Log jam

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This article is about river debris. For the cryptographic exploit, see Logjam (computer security).

A log jam is an accumulation of large woody debris (logs more than four inches in diameter and over six feet long) that can span an entire stream or river channel.

Historically in North America, a problematic log jam has sometimes been called a "raft."

Effects on stream/river geomorphology[edit]

Log Jam in Goodell Creek, WA, USA

Log jams alter flow hydraulics, which control characteristics of scour and deposition. Thus, log jams become an important factor in the geomorphology of wooded streams and rivers.

Water is often impounded on the upstream side of a log jam, creating a pool. Water draining from this pool often creates a downstream "plunge pool". Decrease in water velocity in the pool often results in deposition of sand or gravel in the pool bottom. This may progress into "bar" formation.

Log jams also cause shifts in the stream flow. They often redirect flow into former channels or spur creation of new channels.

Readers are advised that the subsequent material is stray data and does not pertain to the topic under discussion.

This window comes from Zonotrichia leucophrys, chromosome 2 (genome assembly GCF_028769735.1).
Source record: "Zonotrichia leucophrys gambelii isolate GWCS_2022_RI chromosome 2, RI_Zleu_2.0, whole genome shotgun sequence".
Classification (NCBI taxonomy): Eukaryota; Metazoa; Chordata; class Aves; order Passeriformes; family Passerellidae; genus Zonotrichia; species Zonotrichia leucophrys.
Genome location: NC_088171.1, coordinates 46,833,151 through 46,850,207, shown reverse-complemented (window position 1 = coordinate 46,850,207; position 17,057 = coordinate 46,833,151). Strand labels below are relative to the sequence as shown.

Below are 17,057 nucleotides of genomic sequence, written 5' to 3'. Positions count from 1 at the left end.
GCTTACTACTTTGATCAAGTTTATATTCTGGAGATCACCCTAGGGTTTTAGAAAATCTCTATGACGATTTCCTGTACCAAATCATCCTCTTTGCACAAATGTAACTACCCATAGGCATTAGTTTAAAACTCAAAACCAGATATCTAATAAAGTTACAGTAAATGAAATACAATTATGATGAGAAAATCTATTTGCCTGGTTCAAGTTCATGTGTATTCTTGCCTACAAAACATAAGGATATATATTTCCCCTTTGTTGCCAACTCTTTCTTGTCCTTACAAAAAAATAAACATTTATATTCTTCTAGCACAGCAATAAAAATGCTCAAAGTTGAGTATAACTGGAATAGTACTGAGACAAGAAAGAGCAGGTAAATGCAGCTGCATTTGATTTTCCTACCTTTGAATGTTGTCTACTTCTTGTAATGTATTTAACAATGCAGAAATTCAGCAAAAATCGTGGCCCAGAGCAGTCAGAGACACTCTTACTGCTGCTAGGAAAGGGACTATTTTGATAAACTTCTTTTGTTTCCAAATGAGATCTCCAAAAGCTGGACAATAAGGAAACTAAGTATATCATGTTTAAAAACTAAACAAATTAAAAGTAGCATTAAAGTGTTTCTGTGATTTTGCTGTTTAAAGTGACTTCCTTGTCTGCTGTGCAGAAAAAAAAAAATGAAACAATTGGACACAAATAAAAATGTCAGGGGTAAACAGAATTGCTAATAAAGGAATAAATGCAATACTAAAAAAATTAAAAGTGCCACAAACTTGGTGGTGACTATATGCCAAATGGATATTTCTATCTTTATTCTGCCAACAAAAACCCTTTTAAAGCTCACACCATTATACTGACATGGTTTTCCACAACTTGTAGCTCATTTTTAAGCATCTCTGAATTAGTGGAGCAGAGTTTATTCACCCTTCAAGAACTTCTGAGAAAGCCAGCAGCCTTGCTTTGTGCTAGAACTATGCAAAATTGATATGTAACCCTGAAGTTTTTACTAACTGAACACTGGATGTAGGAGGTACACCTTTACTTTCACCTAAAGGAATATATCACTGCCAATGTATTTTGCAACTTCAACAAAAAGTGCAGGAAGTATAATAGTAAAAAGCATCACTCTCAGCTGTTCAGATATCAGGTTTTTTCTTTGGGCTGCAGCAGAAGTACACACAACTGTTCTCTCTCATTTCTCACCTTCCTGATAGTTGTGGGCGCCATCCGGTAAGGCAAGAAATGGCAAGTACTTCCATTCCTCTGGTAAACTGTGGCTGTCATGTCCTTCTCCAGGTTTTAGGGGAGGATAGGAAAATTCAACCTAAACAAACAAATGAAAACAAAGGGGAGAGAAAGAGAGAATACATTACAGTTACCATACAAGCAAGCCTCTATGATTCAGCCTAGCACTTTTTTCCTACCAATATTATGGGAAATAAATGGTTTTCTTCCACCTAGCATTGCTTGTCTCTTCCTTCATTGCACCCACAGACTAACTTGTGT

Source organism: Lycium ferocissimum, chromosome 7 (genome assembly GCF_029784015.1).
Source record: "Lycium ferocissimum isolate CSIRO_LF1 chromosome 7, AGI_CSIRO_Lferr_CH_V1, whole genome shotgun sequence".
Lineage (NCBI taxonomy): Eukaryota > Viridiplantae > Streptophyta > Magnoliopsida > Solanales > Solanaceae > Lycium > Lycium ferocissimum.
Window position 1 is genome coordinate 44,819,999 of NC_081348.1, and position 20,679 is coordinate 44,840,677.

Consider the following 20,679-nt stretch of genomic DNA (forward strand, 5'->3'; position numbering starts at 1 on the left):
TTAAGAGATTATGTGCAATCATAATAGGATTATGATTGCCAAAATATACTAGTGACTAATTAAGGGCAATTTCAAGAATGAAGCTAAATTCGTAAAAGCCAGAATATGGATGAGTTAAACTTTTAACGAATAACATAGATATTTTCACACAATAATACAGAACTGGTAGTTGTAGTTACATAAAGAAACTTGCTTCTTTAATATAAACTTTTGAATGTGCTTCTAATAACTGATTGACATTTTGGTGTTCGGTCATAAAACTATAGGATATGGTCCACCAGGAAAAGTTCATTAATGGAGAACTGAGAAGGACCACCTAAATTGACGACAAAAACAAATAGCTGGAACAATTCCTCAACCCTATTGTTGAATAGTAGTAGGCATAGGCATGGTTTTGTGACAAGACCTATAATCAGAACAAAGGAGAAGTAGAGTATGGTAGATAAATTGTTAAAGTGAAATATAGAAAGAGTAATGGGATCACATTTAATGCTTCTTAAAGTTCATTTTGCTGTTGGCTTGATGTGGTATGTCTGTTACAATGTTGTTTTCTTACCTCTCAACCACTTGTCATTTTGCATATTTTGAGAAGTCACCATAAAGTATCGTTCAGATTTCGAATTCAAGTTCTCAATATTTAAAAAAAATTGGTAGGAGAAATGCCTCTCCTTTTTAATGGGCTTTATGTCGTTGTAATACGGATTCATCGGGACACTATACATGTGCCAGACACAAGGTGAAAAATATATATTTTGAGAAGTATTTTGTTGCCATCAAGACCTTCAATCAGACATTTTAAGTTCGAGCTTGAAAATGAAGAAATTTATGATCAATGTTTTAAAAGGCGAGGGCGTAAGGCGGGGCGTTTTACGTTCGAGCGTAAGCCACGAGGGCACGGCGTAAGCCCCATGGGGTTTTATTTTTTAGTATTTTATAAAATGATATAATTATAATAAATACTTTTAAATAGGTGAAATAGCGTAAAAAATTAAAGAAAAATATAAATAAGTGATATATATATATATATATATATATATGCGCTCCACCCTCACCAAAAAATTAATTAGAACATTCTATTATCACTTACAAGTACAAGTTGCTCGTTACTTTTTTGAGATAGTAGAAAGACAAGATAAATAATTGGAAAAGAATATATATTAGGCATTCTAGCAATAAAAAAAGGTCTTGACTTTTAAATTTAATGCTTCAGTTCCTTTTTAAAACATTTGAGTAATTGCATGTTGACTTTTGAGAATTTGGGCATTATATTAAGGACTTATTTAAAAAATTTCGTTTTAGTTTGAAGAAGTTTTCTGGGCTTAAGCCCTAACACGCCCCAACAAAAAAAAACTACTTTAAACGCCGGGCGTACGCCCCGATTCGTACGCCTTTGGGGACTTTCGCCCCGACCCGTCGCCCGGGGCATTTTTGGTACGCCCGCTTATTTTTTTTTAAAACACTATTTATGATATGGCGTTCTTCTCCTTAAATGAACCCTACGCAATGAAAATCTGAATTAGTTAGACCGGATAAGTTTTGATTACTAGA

Effects on ecology[edit]

Log jams provide important fish habitat. The pools created and sediment deposited by formation of log jams create prime spawning grounds for many species of salmon. These pools also provide refuge for fish during low water levels when other parts of a stream may be nearly dry. Log jams can provide refuge, as velocity shelters, during high-flow periods.

Pool and bar formation by log jams also provides prime habitat for riparian forests.

The first ecological studies related to log jams were made at Andrews Forest in Oregon.[citation needed]

See also[edit]